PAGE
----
Tanjung Jabung is located on the east coast, with its west coast stretching across 12 km of the Sungai Berbak river mouth, and 15 km south of Tanjung Jabung. The city’s mangrove forest fringe ranges from 200-500 m wide and consists mainly of Avicennia marina and Rhizophora species with about 10 species of large waterbirds, including milky storks.
Bandar Khamir (Islamic Republic of Iran)
With the longest wetland coastline in Iran, Bandar Khamir has started a widespread popular movement – comprising events, festivals, educational workshops and numerous learning centers – in recent years for the wise use of the wetland. As a result of increased awareness and education of the value of the wetland and its ecosystem services, the participation and involvement of different groups to protect the wetland has increased.
Varzaneh (Islamic Republic of Iran)
Varzaneh city is located 20 km from Gavkhouni International Wetland which is supplied by the ZayandehRud river that passes through the city. Because of the hot climate of the city, the river and wetlands have benefited residents’ livelihoods, including agriculture, animal husbandry and ecotourism.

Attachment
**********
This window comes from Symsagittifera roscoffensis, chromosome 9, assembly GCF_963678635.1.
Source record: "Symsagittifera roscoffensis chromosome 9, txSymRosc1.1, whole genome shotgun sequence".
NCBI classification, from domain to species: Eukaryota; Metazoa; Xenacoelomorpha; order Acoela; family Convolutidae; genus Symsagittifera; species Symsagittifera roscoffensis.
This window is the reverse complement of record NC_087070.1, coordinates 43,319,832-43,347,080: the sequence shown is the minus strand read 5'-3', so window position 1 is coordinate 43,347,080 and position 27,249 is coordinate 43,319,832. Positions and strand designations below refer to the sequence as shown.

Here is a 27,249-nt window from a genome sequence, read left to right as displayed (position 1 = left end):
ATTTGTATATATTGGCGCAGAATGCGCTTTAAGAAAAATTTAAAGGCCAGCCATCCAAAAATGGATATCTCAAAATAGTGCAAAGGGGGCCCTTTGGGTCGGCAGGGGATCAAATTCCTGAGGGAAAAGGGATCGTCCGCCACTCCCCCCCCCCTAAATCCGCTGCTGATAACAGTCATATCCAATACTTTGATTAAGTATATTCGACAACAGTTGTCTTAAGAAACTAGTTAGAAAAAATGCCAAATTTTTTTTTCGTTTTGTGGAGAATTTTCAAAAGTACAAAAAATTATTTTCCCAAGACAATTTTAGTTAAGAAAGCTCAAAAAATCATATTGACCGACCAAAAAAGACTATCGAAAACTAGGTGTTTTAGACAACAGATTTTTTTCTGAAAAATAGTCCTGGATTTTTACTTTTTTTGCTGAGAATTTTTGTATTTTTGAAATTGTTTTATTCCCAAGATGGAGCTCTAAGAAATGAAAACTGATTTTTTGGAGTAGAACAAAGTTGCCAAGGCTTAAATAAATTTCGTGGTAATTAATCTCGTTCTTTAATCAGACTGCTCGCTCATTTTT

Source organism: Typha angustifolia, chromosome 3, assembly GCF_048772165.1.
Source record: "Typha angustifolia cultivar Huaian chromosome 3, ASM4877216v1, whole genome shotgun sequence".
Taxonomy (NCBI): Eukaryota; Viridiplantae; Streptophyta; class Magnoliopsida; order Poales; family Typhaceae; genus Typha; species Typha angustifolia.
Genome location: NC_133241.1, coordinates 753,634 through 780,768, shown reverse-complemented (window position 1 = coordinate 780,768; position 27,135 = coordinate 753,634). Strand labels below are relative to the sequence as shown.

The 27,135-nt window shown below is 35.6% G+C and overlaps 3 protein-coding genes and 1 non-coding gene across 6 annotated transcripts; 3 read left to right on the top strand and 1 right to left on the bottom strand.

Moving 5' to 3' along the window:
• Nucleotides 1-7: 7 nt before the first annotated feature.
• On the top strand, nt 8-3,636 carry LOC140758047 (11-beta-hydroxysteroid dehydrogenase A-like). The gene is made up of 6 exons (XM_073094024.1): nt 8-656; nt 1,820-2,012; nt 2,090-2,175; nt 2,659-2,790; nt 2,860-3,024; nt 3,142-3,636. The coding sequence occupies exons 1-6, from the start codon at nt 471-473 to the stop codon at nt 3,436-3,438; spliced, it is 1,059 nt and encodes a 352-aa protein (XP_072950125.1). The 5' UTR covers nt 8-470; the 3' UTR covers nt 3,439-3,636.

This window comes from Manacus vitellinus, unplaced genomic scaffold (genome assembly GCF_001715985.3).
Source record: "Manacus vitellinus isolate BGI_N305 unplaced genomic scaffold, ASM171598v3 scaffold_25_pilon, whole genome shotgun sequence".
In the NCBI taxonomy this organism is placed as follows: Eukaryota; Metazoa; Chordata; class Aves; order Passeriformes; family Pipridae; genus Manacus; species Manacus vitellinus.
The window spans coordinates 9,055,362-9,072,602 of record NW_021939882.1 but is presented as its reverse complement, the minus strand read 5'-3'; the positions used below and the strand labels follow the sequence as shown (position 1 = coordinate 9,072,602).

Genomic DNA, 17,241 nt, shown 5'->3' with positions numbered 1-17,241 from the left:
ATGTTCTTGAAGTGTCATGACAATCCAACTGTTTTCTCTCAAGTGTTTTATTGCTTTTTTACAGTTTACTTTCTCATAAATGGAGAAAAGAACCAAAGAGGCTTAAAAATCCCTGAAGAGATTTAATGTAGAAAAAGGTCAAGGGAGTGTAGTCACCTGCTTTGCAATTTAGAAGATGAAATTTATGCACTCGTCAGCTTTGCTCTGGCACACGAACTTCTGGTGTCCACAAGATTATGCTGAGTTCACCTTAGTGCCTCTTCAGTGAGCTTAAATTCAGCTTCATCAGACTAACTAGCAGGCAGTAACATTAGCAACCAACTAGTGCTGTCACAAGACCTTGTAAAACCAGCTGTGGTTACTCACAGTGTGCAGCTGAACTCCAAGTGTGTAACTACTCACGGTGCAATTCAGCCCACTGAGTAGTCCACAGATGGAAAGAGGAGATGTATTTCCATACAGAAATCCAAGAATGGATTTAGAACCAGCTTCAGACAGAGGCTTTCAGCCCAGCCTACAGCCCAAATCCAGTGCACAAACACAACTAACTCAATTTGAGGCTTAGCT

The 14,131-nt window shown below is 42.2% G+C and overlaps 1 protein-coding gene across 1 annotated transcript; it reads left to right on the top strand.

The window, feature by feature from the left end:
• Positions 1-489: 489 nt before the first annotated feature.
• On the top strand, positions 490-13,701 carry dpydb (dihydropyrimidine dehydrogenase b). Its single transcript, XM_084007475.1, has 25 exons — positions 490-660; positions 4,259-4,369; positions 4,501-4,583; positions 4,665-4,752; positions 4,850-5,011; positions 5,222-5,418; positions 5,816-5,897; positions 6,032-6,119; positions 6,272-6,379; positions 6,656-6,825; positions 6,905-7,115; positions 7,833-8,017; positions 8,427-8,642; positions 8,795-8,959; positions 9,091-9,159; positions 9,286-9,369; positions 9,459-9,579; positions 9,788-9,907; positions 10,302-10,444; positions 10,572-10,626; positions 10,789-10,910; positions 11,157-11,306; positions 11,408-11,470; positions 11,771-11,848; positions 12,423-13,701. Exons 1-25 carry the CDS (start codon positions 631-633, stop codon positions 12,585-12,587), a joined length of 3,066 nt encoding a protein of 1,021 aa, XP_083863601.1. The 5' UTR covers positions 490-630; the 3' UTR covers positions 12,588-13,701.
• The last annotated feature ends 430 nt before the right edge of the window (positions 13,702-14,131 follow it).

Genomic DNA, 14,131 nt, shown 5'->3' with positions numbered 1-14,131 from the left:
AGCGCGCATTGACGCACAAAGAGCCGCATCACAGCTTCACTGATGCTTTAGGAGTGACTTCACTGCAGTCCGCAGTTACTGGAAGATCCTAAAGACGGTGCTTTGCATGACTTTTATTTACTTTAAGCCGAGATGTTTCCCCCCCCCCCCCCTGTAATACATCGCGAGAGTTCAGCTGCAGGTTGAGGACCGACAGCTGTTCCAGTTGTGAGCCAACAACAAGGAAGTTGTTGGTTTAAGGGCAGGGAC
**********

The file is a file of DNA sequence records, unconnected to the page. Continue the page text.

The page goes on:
Many projects implemented in Al-Chibayish city have contributed to the revival and sustainability of its wetlands. These wetlands support infrastructure and basic services for the local population and economy, in addition to its unique scenery and ecotourism services. The marshes also support a unique cultural heritage that is characterized by its residents and their traditional handicrafts, landscapes and biodiversity – such as buffalo and wild birds.
Izumi City is known as the largest wintering site of cranes in Japan, where more than 10,000 hooded and 2,000-3,000 white-naped cranes migrate every winter. The wintering habitat comprises mainly rice paddies which have been protected by Japanese policies against development. One of the city’s pillars of city planning includes “A city where human happiness and environmental conservation go together”.
Niigata recognizes the multifaceted benefits of wetlands near the city and involves their citizens in protection activities – particularly for fisheries – such as including school children for environmental education. The Niigata community has a relationship with the waterfowl, such as swans, that roost in the wetlands at night and feed in the rice paddies of the city area during the day.